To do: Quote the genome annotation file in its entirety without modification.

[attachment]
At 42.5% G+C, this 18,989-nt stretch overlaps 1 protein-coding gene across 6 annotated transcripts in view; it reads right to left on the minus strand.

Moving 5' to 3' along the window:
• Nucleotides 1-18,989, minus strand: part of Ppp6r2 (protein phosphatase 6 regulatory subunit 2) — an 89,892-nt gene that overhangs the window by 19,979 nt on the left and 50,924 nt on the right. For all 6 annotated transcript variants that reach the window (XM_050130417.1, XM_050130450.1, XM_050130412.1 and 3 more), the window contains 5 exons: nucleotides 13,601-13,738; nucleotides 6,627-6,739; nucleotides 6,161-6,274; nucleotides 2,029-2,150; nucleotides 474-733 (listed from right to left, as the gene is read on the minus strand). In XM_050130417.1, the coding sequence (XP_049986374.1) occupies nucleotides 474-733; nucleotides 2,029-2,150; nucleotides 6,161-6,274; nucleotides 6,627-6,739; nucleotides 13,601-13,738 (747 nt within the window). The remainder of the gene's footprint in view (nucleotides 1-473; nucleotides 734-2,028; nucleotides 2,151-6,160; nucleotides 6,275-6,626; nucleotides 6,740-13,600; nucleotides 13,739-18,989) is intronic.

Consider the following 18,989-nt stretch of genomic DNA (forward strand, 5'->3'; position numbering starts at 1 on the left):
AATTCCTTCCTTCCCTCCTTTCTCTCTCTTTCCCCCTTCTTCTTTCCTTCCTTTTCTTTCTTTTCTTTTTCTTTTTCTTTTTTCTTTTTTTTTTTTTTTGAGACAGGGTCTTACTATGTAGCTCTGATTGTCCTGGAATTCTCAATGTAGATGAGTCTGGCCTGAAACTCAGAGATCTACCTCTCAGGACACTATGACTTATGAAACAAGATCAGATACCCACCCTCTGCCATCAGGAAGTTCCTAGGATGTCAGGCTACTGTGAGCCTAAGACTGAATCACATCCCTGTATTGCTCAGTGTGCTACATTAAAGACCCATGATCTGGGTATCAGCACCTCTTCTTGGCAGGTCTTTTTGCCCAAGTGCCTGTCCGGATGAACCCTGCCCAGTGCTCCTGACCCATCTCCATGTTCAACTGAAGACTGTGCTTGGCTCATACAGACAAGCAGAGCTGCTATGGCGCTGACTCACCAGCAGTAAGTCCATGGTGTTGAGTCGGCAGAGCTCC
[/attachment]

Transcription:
At 42.5% G+C, this 18,989-nt stretch overlaps 1 protein-coding gene across 6 annotated transcripts in view; it reads right to left on the minus strand.

Moving 5' to 3' along the window:
• Nucleotides 1-18,989, minus strand: part of Ppp6r2 (protein phosphatase 6 regulatory subunit 2) — an 89,892-nt gene that overhangs the window by 19,979 nt on the left and 50,924 nt on the right. For all 6 annotated transcript variants that reach the window (XM_050130417.1, XM_050130450.1, XM_050130412.1 and 3 more), the window contains 5 exons: nucleotides 13,601-13,738; nucleotides 6,627-6,739; nucleotides 6,161-6,274; nucleotides 2,029-2,150; nucleotides 474-733 (listed from right to left, as the gene is read on the minus strand). In XM_050130417.1, the coding sequence (XP_049986374.1) occupies nucleotides 474-733; nucleotides 2,029-2,150; nucleotides 6,161-6,274; nucleotides 6,627-6,739; nucleotides 13,601-13,738 (747 nt within the window). The remainder of the gene's footprint in view (nucleotides 1-473; nucleotides 734-2,028; nucleotides 2,151-6,160; nucleotides 6,275-6,626; nucleotides 6,740-13,600; nucleotides 13,739-18,989) is intronic.

Consider the following 18,989-nt stretch of genomic DNA (forward strand, 5'->3'; position numbering starts at 1 on the left):
AATTCCTTCCTTCCCTCCTTTCTCTCTCTTTCCCCCTTCTTCTTTCCTTCCTTTTCTTTCTTTTCTTTTTCTTTTTCTTTTTTCTTTTTTTTTTTTTTTGAGACAGGGTCTTACTATGTAGCTCTGATTGTCCTGGAATTCTCAATGTAGATGAGTCTGGCCTGAAACTCAGAGATCTACCTCTCAGGACACTATGACTTATGAAACAAGATCAGATACCCACCCTCTGCCATCAGGAAGTTCCTAGGATGTCAGGCTACTGTGAGCCTAAGACTGAATCACATCCCTGTATTGCTCAGTGTGCTACATTAAAGACCCATGATCTGGGTATCAGCACCTCTTCTTGGCAGGTCTTTTTGCCCAAGTGCCTGTCCGGATGAACCCTGCCCAGTGCTCCTGACCCATCTCCATGTTCAACTGAAGACTGTGCTTGGCTCATACAGACAAGCAGAGCTGCTATGGCGCTGACTCACCAGCAGTAAGTCCATGGTGTTGAGTCGGCAGAGCTCC